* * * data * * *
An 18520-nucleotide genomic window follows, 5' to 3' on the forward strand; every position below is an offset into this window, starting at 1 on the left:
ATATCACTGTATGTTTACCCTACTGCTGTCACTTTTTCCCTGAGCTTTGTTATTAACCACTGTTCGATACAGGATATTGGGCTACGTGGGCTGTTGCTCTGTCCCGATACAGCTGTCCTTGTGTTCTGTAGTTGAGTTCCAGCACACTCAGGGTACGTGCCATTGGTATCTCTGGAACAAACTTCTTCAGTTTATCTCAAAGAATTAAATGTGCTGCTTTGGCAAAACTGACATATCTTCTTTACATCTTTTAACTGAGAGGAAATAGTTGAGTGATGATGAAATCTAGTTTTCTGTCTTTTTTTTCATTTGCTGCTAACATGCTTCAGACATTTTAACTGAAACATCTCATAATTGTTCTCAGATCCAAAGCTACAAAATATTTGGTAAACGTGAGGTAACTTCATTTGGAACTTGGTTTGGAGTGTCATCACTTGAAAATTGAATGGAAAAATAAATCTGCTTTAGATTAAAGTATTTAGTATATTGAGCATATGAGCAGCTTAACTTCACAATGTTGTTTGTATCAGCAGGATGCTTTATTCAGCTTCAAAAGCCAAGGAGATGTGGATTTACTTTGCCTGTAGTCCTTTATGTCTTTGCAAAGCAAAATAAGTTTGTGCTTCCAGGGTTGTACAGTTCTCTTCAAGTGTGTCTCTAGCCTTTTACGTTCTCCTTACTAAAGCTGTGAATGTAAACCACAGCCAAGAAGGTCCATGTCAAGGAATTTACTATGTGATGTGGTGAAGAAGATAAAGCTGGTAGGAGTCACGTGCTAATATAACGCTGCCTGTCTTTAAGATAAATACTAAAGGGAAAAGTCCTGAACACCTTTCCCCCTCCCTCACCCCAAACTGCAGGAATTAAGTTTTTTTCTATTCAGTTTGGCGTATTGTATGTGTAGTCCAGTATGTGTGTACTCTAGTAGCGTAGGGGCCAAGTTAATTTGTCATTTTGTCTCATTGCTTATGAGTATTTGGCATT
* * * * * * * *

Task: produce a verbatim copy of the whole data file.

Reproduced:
An 18520-nucleotide genomic window follows, 5' to 3' on the forward strand; every position below is an offset into this window, starting at 1 on the left:
ATATCACTGTATGTTTACCCTACTGCTGTCACTTTTTCCCTGAGCTTTGTTATTAACCACTGTTCGATACAGGATATTGGGCTACGTGGGCTGTTGCTCTGTCCCGATACAGCTGTCCTTGTGTTCTGTAGTTGAGTTCCAGCACACTCAGGGTACGTGCCATTGGTATCTCTGGAACAAACTTCTTCAGTTTATCTCAAAGAATTAAATGTGCTGCTTTGGCAAAACTGACATATCTTCTTTACATCTTTTAACTGAGAGGAAATAGTTGAGTGATGATGAAATCTAGTTTTCTGTCTTTTTTTTCATTTGCTGCTAACATGCTTCAGACATTTTAACTGAAACATCTCATAATTGTTCTCAGATCCAAAGCTACAAAATATTTGGTAAACGTGAGGTAACTTCATTTGGAACTTGGTTTGGAGTGTCATCACTTGAAAATTGAATGGAAAAATAAATCTGCTTTAGATTAAAGTATTTAGTATATTGAGCATATGAGCAGCTTAACTTCACAATGTTGTTTGTATCAGCAGGATGCTTTATTCAGCTTCAAAAGCCAAGGAGATGTGGATTTACTTTGCCTGTAGTCCTTTATGTCTTTGCAAAGCAAAATAAGTTTGTGCTTCCAGGGTTGTACAGTTCTCTTCAAGTGTGTCTCTAGCCTTTTACGTTCTCCTTACTAAAGCTGTGAATGTAAACCACAGCCAAGAAGGTCCATGTCAAGGAATTTACTATGTGATGTGGTGAAGAAGATAAAGCTGGTAGGAGTCACGTGCTAATATAACGCTGCCTGTCTTTAAGATAAATACTAAAGGGAAAAGTCCTGAACACCTTTCCCCCTCCCTCACCCCAAACTGCAGGAATTAAGTTTTTTTCTATTCAGTTTGGCGTATTGTATGTGTAGTCCAGTATGTGTGTACTCTAGTAGCGTAGGGGCCAAGTTAATTTGTCATTTTGTCTCATTGCTTATGAGTATTTGGCATT